You’ll also see in the above photo where I decided to glue blocks inside the part of the legs that stick up, thinking they would provide a nice surface to attach felt pads. I eventually removed them, which involved taking the legs off and running the table saw blade along the inside. It was that or toss them and make a (third) set of legs. The table saw did the job nicely.

Removing those upper blocks became necessary because of a design element. With the sides open to allow air in, the filter was visible and it didn’t look right. Initially, I tried to design side screens but it just didn’t work. The solution was to build a screen frame to sit on top of the filter and hide it. For added interest, I attached a cool pig knob to the screen.

So here’s the final unit:

The tale of the 4th air filtration unit is not complete without one more mistake. Not a mistake, per se, but a minor design issue. I was real proud of how the top came out – it was absolutely flat and sits on the legs perfectly. But over a couple of weeks, I noticed it was warping slightly. It still sits on the legs nicely but the front to back edges are a bit bowed now. It’s not real noticeable but might get worse. After contemplating ways to fix the issue – or at least halt further warping – I decided to leave it be. The top is not designed to be strong – you can’t sit or stand on it, so a bit of bowing is OK. Probably the reason it bows is because I failed to alternate the grain patterns of the three pieces I glued to make the top. Rookie error. Next time I’ll be sure to do that, and to incorporate some sort of strengthening pieces.

Black Walnut Jewelry Box

A friend of mine had a wedding planned for the spring of 2020 so I decided to make a trinket box as a wedding gift. Well, we know how 2020 went and the box ended up sitting in my living room for two years. I sent it off last week.

The box is made from wood salvaged from an old black walnut tree that stood in Decatur, Georgia until it became a hazard and had to be felled. After the main trunk and big pieces were cut up and sold, the property owner offered the scraps to whomever wanted them and I grabbed some of it. Walnut is a hard wood to work and I didn’t make anything with it for years, even transporting the lot from Atlanta to Oregon when we moved. The trinket box seemed like the perfect opportunity to use the old walnut and it was fun to make even if the wood was difficult to work (quite a few failures due to the wood cracking and chipping). All of the scrap pieces were/are very rough cut with absolutely no straight edges. My table saw, band saw and planer got a real workout in getting pieces to the right size.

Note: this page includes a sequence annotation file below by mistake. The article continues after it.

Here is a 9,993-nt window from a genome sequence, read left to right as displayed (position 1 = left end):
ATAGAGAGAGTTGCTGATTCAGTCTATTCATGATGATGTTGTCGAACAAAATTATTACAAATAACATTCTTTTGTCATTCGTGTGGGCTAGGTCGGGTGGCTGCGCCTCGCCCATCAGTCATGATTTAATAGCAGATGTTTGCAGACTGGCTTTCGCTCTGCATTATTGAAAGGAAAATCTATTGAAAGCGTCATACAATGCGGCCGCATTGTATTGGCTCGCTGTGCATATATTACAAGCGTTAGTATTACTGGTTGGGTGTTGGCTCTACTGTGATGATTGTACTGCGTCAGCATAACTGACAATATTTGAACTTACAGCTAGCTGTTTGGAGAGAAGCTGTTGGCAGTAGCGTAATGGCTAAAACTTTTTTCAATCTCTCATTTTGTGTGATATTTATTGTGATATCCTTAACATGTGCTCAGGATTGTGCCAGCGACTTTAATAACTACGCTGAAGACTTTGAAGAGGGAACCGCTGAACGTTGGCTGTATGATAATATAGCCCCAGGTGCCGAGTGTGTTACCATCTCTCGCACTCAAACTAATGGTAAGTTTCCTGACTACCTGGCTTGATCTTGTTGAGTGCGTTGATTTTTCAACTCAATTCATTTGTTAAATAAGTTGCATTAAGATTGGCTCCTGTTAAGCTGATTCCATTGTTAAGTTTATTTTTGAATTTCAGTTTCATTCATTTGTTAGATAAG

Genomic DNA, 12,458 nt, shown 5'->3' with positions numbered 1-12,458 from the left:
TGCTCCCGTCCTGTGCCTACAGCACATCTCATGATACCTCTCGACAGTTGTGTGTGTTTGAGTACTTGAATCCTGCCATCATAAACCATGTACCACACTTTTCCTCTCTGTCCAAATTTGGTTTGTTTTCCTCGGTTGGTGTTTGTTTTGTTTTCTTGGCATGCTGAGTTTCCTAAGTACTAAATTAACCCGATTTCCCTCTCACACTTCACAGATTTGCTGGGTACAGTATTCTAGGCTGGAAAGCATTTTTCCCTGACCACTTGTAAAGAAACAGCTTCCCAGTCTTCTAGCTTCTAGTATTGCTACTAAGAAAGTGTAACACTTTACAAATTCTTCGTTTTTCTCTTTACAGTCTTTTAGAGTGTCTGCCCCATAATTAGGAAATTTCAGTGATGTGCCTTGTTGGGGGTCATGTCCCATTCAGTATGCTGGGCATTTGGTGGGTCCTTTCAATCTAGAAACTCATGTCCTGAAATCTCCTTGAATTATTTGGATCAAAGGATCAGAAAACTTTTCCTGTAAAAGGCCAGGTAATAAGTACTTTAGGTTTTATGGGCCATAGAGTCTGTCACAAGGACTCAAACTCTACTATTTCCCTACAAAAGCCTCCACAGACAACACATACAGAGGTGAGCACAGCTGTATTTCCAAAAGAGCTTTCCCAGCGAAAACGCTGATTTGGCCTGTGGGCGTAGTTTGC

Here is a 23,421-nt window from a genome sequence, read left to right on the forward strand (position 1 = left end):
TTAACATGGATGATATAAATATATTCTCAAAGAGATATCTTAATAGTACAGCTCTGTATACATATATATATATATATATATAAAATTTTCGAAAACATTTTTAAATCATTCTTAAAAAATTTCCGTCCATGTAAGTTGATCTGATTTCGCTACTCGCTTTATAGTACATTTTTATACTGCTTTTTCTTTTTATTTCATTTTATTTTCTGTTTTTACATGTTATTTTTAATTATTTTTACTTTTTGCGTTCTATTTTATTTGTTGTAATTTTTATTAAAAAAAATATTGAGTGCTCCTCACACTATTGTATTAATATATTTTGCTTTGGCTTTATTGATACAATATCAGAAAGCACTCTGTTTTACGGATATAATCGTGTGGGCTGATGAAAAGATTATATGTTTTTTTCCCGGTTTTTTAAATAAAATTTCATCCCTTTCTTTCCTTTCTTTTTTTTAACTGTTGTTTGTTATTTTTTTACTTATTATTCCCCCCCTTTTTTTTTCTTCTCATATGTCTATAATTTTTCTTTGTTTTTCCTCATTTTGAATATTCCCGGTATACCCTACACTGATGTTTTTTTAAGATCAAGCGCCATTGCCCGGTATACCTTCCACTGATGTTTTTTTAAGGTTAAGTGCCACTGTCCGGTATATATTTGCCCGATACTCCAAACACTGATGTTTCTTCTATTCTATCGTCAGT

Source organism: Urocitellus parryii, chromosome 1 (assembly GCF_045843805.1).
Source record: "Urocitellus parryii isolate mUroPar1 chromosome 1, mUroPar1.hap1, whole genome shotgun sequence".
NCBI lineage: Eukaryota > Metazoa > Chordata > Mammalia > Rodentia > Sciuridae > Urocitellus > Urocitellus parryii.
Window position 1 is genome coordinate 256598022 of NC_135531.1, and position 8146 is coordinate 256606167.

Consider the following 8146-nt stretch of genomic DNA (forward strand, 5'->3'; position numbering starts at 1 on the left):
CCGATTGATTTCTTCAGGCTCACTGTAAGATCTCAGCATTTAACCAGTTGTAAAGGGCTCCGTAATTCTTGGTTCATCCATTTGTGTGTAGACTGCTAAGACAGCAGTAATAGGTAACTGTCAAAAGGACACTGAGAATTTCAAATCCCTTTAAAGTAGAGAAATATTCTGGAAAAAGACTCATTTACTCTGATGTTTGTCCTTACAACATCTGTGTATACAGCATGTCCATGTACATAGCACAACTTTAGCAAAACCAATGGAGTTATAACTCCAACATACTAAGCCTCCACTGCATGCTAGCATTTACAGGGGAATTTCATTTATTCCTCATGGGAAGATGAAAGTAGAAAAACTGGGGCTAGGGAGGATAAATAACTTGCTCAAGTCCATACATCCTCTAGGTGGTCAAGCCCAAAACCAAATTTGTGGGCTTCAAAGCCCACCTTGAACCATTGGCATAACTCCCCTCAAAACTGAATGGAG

Initially, I wanted to use some sort of interlocking joinery but found the walnut was just too brittle and difficult to deal with, so I ended up with a lot of glue joints. Not ideal and I hope it hopes together for a good number of years.

Here’s a photo of it in its new home.



With all pet owners and animal people, there’s I think that one special creature that stands out from the rest. The best pet ever. For me, that would be Chuck, my Little Buddy. My best friend and near constant companion for sixteen years.

We lost Chuck last week after an extended bout with cancer, a foe he had bested two years ago in their first encounter with a year-long regimen of chemo. But cancer eventually won the war and Chuck passed from our lives and hearts peacefully, painlessly, as we cared for him best we could. I miss him so much.

Air Filtration Unit #3

About a dozen years ago, I decided to build a TV console to help de-clutter the various devices feeding our television. It wasn’t meant to be a super nice piece of furniture, mainly because I decided to build it mostly out of scraps of various species of wood I had on hand. Except for the top – that would be from a really nice piece of wenge I obtained years earlier for a project that never came to fruition. The basic design came from an article in a woodworking magazine:

Here’s a few photos from the build:

And the finished product (probably should have dusted the top before taking the photo):

So that’s the starting point for this latest air filter project. In an earlier post, I detailed how I built an end table filtration unit using an ultra quiet bathroom fan and a 12 x 12 near-HEPA filter. That worked out pretty well – we get a lot of wildfire smoke in central Oregon. In the bedroom, I’ve been using the first filtration unit, which is a stand-alone piece that doesn’t double as a piece of furniture. But, although it probably works better than the end table unit because of its larger filter (12 x 24), it’s kind of ugly. We’ve moved since I built the TV console and it now serves as an end of the bed … cabinet, table, whatever you call that sort of thing. A couple of months ago, I was staring at it (and I think I will just refer to it as a TV console) and thought that we really didn’t use the four baskets that sit on the lower shelf all that efficiently. And I looked at the ugly filter unit. What if I replaced two of those baskets with a fan & filter and installed a door? Yep, I’m doing it.